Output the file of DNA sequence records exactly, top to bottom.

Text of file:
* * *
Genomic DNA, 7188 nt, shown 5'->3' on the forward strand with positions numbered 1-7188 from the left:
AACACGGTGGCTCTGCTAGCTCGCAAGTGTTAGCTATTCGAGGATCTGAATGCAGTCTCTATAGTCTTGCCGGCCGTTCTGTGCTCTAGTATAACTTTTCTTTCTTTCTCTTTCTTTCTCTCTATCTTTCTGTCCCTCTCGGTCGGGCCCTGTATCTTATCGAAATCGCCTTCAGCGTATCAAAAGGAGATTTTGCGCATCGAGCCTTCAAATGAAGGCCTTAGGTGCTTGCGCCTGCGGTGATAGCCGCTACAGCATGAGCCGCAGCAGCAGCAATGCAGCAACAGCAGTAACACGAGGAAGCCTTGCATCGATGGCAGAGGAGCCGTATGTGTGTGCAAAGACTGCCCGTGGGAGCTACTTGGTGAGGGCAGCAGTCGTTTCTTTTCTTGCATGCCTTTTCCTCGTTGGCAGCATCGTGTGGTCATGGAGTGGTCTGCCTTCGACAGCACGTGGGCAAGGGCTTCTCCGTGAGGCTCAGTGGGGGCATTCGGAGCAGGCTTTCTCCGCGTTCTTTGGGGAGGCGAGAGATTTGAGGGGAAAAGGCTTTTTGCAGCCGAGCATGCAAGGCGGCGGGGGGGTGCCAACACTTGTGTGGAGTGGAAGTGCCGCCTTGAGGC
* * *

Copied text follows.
Genomic DNA, 7188 nt, shown 5'->3' on the forward strand with positions numbered 1-7188 from the left:
AACACGGTGGCTCTGCTAGCTCGCAAGTGTTAGCTATTCGAGGATCTGAATGCAGTCTCTATAGTCTTGCCGGCCGTTCTGTGCTCTAGTATAACTTTTCTTTCTTTCTCTTTCTTTCTCTCTATCTTTCTGTCCCTCTCGGTCGGGCCCTGTATCTTATCGAAATCGCCTTCAGCGTATCAAAAGGAGATTTTGCGCATCGAGCCTTCAAATGAAGGCCTTAGGTGCTTGCGCCTGCGGTGATAGCCGCTACAGCATGAGCCGCAGCAGCAGCAATGCAGCAACAGCAGTAACACGAGGAAGCCTTGCATCGATGGCAGAGGAGCCGTATGTGTGTGCAAAGACTGCCCGTGGGAGCTACTTGGTGAGGGCAGCAGTCGTTTCTTTTCTTGCATGCCTTTTCCTCGTTGGCAGCATCGTGTGGTCATGGAGTGGTCTGCCTTCGACAGCACGTGGGCAAGGGCTTCTCCGTGAGGCTCAGTGGGGGCATTCGGAGCAGGCTTTCTCCGCGTTCTTTGGGGAGGCGAGAGATTTGAGGGGAAAAGGCTTTTTGCAGCCGAGCATGCAAGGCGGCGGGGGGGTGCCAACACTTGTGTGGAGTGGAAGTGCCGCCTTGAGGC